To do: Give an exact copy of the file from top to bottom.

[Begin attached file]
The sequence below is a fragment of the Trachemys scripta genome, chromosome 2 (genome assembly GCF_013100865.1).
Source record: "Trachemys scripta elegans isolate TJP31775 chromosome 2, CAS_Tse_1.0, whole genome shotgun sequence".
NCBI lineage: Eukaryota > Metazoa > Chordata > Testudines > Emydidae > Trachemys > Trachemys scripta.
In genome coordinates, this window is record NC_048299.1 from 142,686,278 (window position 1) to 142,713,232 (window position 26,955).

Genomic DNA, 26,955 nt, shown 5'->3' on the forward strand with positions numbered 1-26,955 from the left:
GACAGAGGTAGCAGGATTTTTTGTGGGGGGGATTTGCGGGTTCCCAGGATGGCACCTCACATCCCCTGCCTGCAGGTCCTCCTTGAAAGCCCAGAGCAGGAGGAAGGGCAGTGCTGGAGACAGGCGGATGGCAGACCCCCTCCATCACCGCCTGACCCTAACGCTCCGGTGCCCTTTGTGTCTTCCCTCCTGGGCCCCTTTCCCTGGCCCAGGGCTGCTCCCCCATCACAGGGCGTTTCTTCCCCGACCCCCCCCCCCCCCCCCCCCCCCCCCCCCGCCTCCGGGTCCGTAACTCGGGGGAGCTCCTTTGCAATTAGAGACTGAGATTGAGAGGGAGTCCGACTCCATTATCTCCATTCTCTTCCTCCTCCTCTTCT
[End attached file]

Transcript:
The sequence below is a fragment of the Trachemys scripta genome, chromosome 2 (genome assembly GCF_013100865.1).
Source record: "Trachemys scripta elegans isolate TJP31775 chromosome 2, CAS_Tse_1.0, whole genome shotgun sequence".
NCBI lineage: Eukaryota > Metazoa > Chordata > Testudines > Emydidae > Trachemys > Trachemys scripta.
In genome coordinates, this window is record NC_048299.1 from 142,686,278 (window position 1) to 142,713,232 (window position 26,955).

Genomic DNA, 26,955 nt, shown 5'->3' on the forward strand with positions numbered 1-26,955 from the left:
GACAGAGGTAGCAGGATTTTTTGTGGGGGGGATTTGCGGGTTCCCAGGATGGCACCTCACATCCCCTGCCTGCAGGTCCTCCTTGAAAGCCCAGAGCAGGAGGAAGGGCAGTGCTGGAGACAGGCGGATGGCAGACCCCCTCCATCACCGCCTGACCCTAACGCTCCGGTGCCCTTTGTGTCTTCCCTCCTGGGCCCCTTTCCCTGGCCCAGGGCTGCTCCCCCATCACAGGGCGTTTCTTCCCCGACCCCCCCCCCCCCCCCCCCCCCCCCCCCCGCCTCCGGGTCCGTAACTCGGGGGAGCTCCTTTGCAATTAGAGACTGAGATTGAGAGGGAGTCCGACTCCATTATCTCCATTCTCTTCCTCCTCCTCTTCT